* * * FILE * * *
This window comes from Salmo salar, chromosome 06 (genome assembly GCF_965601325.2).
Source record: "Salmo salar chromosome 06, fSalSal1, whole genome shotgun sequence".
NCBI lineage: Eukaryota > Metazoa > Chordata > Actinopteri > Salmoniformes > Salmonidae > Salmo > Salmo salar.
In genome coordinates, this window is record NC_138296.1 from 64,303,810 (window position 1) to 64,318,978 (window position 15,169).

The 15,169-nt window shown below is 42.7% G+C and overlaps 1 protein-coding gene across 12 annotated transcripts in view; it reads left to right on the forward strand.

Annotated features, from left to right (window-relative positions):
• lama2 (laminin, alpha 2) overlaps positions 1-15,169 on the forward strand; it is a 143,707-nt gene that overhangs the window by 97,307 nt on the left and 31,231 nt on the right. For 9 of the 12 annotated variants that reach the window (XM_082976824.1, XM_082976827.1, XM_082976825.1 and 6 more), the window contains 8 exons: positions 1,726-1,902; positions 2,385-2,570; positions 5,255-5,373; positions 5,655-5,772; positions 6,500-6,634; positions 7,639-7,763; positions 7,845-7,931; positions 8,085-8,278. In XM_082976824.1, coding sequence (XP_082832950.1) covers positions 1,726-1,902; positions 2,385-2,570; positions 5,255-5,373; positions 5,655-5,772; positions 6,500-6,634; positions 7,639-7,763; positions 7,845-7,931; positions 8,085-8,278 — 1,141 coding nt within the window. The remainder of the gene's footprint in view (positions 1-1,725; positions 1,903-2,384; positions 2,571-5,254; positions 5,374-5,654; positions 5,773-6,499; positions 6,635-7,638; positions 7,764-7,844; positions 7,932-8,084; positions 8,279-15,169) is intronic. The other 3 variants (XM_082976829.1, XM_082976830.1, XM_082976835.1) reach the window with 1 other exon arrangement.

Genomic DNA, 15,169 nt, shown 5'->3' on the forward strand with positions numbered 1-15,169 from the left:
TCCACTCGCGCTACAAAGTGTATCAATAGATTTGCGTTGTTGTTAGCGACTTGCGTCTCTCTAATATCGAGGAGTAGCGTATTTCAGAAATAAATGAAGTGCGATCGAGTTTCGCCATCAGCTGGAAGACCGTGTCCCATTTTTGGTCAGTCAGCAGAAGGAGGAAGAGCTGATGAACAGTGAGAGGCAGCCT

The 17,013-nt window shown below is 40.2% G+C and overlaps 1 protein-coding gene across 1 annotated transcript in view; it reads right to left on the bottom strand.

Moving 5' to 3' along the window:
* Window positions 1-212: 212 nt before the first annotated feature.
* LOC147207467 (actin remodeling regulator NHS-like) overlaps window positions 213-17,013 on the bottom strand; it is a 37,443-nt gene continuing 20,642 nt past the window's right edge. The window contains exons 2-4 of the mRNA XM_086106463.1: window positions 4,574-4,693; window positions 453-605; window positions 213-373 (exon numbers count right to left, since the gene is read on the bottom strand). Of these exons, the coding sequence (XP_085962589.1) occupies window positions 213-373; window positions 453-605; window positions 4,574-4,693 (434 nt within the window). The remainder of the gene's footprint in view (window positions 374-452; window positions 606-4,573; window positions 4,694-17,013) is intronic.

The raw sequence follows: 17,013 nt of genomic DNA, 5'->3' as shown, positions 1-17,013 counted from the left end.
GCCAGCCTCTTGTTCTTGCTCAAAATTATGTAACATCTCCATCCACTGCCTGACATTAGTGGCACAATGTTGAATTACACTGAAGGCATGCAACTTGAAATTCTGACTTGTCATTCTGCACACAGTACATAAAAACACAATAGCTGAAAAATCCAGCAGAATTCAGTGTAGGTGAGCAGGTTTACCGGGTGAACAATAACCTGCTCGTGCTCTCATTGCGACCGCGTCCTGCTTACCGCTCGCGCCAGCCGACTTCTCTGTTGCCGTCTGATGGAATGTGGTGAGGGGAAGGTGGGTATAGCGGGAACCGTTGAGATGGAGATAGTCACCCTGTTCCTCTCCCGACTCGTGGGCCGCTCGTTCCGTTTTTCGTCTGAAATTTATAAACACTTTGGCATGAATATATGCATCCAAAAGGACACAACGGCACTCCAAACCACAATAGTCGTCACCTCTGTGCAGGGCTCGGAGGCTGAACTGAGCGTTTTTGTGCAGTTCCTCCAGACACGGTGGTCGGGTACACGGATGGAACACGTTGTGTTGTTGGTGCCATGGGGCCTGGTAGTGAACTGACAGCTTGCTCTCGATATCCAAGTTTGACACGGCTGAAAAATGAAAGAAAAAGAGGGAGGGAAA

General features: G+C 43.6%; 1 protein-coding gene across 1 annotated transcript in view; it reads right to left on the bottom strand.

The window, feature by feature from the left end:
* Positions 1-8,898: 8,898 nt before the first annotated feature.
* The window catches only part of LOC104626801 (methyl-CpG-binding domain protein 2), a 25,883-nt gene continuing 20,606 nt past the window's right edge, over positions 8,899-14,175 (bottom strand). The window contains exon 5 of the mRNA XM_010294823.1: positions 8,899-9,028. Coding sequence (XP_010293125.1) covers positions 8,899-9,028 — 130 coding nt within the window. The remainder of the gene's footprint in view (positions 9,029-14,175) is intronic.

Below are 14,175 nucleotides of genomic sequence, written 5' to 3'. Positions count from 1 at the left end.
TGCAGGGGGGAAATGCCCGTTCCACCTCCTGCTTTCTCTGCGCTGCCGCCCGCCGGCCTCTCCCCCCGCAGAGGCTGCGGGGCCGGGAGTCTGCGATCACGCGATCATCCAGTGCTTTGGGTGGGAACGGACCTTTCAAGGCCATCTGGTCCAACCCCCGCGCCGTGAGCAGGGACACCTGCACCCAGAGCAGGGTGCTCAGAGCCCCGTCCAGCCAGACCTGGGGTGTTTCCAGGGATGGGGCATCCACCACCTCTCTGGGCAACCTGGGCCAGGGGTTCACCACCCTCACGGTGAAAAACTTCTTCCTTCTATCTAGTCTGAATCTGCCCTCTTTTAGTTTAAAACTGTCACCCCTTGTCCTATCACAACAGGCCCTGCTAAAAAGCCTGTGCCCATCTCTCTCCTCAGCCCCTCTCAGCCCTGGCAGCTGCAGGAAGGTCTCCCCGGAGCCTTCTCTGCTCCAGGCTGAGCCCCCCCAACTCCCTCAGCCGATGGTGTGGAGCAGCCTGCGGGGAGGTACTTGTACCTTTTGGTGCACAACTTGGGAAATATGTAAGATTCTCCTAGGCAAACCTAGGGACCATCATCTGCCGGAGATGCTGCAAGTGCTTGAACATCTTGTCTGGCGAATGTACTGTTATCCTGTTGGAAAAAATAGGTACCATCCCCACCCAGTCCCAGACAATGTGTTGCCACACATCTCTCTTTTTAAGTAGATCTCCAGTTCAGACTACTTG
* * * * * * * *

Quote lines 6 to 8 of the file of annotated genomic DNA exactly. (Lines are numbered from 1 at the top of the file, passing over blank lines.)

Annotated features, from left to right (window-relative positions):
• lama2 (laminin, alpha 2) overlaps positions 1-15,169 on the forward strand; it is a 143,707-nt gene that overhangs the window by 97,307 nt on the left and 31,231 nt on the right. For 9 of the 12 annotated variants that reach the window (XM_082976824.1, XM_082976827.1, XM_082976825.1 and 6 more), the window contains 8 exons: positions 1,726-1,902; positions 2,385-2,570; positions 5,255-5,373; positions 5,655-5,772; positions 6,500-6,634; positions 7,639-7,763; positions 7,845-7,931; positions 8,085-8,278. In XM_082976824.1, coding sequence (XP_082832950.1) covers positions 1,726-1,902; positions 2,385-2,570; positions 5,255-5,373; positions 5,655-5,772; positions 6,500-6,634; positions 7,639-7,763; positions 7,845-7,931; positions 8,085-8,278 — 1,141 coding nt within the window. The remainder of the gene's footprint in view (positions 1-1,725; positions 1,903-2,384; positions 2,571-5,254; positions 5,374-5,654; positions 5,773-6,499; positions 6,635-7,638; positions 7,764-7,844; positions 7,932-8,084; positions 8,279-15,169) is intronic. The other 3 variants (XM_082976829.1, XM_082976830.1, XM_082976835.1) reach the window with 1 other exon arrangement.

Genomic DNA, 15,169 nt, shown 5'->3' on the forward strand with positions numbered 1-15,169 from the left: